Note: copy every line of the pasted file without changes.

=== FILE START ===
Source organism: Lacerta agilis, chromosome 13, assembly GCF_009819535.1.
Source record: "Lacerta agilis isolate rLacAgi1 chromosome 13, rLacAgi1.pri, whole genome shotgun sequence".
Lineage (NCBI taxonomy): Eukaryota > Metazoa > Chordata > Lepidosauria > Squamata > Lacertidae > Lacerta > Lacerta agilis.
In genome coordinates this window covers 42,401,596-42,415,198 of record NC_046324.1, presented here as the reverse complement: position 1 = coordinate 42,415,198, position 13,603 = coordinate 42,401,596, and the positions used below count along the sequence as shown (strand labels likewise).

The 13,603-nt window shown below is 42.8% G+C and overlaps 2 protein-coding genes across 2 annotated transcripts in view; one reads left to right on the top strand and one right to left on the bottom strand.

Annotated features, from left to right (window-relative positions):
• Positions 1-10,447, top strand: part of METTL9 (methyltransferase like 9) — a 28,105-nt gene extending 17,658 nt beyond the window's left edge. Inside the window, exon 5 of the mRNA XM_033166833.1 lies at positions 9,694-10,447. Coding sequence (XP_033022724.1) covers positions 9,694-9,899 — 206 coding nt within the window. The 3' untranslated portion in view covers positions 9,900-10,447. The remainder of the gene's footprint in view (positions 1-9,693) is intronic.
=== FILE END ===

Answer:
Source organism: Lacerta agilis, chromosome 13, assembly GCF_009819535.1.
Source record: "Lacerta agilis isolate rLacAgi1 chromosome 13, rLacAgi1.pri, whole genome shotgun sequence".
Lineage (NCBI taxonomy): Eukaryota > Metazoa > Chordata > Lepidosauria > Squamata > Lacertidae > Lacerta > Lacerta agilis.
In genome coordinates this window covers 42,401,596-42,415,198 of record NC_046324.1, presented here as the reverse complement: position 1 = coordinate 42,415,198, position 13,603 = coordinate 42,401,596, and the positions used below count along the sequence as shown (strand labels likewise).

The 13,603-nt window shown below is 42.8% G+C and overlaps 2 protein-coding genes across 2 annotated transcripts in view; one reads left to right on the top strand and one right to left on the bottom strand.

Annotated features, from left to right (window-relative positions):
• Positions 1-10,447, top strand: part of METTL9 (methyltransferase like 9) — a 28,105-nt gene extending 17,658 nt beyond the window's left edge. Inside the window, exon 5 of the mRNA XM_033166833.1 lies at positions 9,694-10,447. Coding sequence (XP_033022724.1) covers positions 9,694-9,899 — 206 coding nt within the window. The 3' untranslated portion in view covers positions 9,900-10,447. The remainder of the gene's footprint in view (positions 1-9,693) is intronic.